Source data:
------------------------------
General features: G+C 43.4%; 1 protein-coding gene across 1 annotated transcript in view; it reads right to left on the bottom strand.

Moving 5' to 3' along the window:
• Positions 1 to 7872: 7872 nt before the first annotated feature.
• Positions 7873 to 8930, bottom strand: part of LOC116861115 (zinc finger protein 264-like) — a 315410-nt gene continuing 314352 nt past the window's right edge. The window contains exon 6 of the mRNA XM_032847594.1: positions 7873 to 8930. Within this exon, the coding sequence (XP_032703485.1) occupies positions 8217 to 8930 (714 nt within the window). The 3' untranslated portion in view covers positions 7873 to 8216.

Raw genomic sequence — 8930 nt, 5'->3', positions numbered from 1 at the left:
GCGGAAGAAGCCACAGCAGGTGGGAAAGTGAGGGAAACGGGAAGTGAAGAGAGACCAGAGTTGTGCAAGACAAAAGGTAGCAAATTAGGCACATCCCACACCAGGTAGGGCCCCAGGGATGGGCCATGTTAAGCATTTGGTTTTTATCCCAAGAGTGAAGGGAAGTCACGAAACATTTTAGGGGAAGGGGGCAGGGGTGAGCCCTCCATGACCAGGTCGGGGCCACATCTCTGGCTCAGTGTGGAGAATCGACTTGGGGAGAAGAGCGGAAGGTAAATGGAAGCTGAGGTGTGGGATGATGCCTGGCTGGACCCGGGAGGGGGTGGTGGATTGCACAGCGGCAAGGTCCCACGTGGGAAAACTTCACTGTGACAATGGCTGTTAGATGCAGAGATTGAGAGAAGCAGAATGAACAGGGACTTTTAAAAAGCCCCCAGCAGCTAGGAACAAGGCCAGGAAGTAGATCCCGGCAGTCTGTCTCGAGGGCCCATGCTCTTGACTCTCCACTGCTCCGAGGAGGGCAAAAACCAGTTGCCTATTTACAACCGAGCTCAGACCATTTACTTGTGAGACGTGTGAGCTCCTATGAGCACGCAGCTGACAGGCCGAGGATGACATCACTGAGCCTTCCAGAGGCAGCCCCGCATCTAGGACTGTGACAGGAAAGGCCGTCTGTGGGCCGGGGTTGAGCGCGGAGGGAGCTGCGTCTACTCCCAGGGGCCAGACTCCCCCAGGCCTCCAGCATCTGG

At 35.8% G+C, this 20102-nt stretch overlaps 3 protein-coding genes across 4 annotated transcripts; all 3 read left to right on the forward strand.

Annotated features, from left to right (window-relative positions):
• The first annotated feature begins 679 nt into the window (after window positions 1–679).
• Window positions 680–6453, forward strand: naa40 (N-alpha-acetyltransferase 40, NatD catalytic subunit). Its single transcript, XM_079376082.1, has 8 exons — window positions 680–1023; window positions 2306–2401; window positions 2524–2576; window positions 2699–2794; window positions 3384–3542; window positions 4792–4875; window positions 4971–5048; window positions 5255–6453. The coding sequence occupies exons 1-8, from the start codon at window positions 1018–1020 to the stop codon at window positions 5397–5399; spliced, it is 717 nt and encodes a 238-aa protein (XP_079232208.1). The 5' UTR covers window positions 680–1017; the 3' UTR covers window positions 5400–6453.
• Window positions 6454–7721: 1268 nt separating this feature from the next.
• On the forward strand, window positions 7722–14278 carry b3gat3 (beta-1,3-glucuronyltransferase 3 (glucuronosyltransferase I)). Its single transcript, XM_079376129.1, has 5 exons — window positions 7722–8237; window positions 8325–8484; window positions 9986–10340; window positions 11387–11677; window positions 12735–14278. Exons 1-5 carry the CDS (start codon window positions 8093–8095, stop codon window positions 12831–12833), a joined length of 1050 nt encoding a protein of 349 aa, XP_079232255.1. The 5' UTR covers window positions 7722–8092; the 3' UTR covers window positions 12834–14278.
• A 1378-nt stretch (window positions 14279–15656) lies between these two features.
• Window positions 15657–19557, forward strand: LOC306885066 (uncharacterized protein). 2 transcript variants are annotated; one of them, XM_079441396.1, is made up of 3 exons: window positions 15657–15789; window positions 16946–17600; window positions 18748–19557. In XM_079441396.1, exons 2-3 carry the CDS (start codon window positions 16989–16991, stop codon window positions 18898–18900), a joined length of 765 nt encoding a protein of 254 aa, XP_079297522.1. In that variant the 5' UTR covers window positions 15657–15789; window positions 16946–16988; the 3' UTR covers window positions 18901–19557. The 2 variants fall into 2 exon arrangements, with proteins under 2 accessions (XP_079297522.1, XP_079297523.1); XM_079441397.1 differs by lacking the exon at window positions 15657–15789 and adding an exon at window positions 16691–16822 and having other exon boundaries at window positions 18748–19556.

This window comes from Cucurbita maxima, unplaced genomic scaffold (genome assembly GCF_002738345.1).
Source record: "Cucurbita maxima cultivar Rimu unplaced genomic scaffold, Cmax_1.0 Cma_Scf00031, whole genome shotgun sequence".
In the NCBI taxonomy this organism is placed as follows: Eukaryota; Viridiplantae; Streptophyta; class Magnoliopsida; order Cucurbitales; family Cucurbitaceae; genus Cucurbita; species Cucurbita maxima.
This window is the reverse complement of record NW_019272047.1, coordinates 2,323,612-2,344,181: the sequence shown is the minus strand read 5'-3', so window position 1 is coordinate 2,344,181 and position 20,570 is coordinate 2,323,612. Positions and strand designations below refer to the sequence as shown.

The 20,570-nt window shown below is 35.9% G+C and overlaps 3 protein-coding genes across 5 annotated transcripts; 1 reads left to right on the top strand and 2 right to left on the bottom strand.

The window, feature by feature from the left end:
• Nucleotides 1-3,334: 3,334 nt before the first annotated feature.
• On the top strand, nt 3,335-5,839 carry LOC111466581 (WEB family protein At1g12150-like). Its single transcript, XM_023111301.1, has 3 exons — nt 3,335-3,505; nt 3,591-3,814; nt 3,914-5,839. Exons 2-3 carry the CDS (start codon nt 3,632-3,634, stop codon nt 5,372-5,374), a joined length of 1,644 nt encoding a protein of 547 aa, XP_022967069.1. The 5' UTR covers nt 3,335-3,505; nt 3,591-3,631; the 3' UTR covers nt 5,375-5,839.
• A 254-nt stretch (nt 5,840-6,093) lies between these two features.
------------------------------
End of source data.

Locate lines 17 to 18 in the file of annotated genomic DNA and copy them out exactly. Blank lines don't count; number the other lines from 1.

In the NCBI taxonomy this organism is placed as follows: Eukaryota; Viridiplantae; Streptophyta; class Magnoliopsida; order Cucurbitales; family Cucurbitaceae; genus Cucurbita; species Cucurbita maxima.
This window is the reverse complement of record NW_019272047.1, coordinates 2,323,612-2,344,181: the sequence shown is the minus strand read 5'-3', so window position 1 is coordinate 2,344,181 and position 20,570 is coordinate 2,323,612. Positions and strand designations below refer to the sequence as shown.